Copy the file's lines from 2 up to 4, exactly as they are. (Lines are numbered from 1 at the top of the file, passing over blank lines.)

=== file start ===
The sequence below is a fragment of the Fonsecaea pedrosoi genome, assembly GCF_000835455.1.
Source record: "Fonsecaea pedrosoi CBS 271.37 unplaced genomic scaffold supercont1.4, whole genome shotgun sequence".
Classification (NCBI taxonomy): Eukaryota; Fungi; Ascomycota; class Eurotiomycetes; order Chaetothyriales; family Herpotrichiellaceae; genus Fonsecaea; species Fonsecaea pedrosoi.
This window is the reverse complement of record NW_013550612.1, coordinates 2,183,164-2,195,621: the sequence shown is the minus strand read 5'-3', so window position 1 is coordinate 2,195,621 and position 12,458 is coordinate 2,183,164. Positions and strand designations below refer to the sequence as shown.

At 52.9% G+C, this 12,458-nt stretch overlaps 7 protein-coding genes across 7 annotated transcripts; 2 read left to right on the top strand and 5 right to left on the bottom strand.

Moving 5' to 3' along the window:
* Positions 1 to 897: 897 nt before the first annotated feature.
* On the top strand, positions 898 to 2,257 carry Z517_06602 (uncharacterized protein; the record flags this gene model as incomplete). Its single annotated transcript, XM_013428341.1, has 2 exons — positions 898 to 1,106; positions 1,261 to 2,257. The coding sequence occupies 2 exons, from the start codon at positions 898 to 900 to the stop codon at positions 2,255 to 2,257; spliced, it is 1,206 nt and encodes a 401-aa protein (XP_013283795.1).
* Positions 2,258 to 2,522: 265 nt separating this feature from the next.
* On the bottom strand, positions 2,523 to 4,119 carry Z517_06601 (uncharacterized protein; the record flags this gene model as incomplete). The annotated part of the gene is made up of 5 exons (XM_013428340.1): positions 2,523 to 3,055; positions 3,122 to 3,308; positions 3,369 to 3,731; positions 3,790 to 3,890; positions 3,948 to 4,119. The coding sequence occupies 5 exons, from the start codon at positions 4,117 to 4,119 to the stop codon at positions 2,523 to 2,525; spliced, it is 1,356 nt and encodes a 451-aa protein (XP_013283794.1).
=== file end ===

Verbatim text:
Source record: "Fonsecaea pedrosoi CBS 271.37 unplaced genomic scaffold supercont1.4, whole genome shotgun sequence".
Classification (NCBI taxonomy): Eukaryota; Fungi; Ascomycota; class Eurotiomycetes; order Chaetothyriales; family Herpotrichiellaceae; genus Fonsecaea; species Fonsecaea pedrosoi.
This window is the reverse complement of record NW_013550612.1, coordinates 2,183,164-2,195,621: the sequence shown is the minus strand read 5'-3', so window position 1 is coordinate 2,195,621 and position 12,458 is coordinate 2,183,164. Positions and strand designations below refer to the sequence as shown.